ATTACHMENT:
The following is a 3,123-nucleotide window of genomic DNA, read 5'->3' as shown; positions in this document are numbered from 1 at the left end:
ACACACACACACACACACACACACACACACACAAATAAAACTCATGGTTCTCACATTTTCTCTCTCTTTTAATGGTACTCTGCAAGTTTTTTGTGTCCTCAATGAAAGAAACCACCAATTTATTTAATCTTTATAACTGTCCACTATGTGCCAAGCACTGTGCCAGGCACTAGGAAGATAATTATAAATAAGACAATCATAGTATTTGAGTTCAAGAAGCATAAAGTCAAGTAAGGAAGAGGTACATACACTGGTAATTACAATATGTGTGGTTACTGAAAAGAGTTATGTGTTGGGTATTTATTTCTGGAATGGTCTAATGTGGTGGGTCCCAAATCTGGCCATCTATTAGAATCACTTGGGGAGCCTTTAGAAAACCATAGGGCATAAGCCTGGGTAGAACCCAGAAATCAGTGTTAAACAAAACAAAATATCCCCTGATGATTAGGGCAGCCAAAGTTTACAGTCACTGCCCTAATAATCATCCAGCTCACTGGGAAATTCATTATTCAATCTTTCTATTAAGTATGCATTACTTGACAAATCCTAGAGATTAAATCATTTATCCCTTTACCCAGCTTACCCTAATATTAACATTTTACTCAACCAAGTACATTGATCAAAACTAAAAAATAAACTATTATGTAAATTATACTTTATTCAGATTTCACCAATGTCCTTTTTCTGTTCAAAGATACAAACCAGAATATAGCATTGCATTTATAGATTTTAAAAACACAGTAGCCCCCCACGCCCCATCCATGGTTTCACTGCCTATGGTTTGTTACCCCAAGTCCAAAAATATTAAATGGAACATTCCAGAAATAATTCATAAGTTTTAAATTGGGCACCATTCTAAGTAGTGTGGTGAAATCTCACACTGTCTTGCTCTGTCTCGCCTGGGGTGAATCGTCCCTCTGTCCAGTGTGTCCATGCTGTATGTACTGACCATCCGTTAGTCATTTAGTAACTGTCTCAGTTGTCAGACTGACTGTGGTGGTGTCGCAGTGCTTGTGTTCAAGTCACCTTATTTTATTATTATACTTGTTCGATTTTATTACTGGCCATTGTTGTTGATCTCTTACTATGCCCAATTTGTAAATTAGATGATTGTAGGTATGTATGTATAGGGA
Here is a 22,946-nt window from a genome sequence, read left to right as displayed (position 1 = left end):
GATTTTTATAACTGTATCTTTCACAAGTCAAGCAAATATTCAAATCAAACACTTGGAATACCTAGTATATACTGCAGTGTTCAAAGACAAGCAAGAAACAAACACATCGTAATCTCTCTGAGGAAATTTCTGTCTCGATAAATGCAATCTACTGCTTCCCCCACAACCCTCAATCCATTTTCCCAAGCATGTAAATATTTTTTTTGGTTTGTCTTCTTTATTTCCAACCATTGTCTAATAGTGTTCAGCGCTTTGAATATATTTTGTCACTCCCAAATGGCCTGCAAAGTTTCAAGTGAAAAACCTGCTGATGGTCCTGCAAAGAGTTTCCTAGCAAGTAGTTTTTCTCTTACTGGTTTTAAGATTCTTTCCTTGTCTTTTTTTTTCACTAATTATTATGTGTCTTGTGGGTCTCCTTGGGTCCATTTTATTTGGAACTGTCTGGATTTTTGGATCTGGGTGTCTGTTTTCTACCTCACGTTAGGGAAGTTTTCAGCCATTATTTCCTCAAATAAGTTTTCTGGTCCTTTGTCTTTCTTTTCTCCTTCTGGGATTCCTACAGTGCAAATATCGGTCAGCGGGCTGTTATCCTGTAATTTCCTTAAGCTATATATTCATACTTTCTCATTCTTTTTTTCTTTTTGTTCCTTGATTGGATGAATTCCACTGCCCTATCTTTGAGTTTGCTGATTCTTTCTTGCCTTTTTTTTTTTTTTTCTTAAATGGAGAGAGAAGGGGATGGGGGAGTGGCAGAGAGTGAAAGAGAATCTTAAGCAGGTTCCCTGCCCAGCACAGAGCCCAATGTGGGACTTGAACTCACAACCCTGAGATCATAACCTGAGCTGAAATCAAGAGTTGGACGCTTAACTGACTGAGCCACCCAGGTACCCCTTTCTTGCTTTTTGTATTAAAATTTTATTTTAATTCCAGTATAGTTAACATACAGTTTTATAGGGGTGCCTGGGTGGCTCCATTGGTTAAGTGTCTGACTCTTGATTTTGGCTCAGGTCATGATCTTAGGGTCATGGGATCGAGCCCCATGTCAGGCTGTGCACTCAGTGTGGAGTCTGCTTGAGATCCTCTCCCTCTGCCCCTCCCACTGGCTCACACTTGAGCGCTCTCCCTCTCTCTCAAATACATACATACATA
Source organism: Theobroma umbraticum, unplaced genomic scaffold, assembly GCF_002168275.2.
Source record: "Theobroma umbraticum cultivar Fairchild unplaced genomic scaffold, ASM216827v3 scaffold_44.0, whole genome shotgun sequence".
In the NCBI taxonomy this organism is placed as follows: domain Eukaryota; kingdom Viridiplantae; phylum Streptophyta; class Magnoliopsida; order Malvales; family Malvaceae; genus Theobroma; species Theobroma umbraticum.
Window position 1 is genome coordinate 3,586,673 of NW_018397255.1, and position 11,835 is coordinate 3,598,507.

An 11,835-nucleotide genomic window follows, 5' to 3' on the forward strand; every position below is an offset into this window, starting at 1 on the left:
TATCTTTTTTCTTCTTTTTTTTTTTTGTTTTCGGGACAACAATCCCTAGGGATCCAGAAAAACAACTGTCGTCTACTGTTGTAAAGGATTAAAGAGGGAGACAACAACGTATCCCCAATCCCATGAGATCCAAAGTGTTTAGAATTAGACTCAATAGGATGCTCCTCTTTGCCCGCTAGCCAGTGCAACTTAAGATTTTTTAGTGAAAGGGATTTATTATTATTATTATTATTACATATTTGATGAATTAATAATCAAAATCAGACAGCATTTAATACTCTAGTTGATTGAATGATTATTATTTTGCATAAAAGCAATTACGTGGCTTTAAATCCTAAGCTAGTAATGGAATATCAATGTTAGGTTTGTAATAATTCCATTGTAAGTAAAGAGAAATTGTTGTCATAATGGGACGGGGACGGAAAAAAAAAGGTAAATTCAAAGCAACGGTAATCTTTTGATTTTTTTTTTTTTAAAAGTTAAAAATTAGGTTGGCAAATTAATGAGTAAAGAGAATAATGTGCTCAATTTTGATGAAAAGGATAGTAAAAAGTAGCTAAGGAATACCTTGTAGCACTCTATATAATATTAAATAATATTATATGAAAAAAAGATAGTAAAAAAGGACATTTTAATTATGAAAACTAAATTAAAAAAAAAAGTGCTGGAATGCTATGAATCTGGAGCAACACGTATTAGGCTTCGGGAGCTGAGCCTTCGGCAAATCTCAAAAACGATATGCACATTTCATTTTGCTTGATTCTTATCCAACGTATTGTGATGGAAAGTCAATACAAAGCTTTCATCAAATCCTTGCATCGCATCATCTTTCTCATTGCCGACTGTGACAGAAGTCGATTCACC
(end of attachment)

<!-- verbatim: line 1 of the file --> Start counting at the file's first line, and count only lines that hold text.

The following is a 3,123-nucleotide window of genomic DNA, read 5'->3' as shown; positions in this document are numbered from 1 at the left end: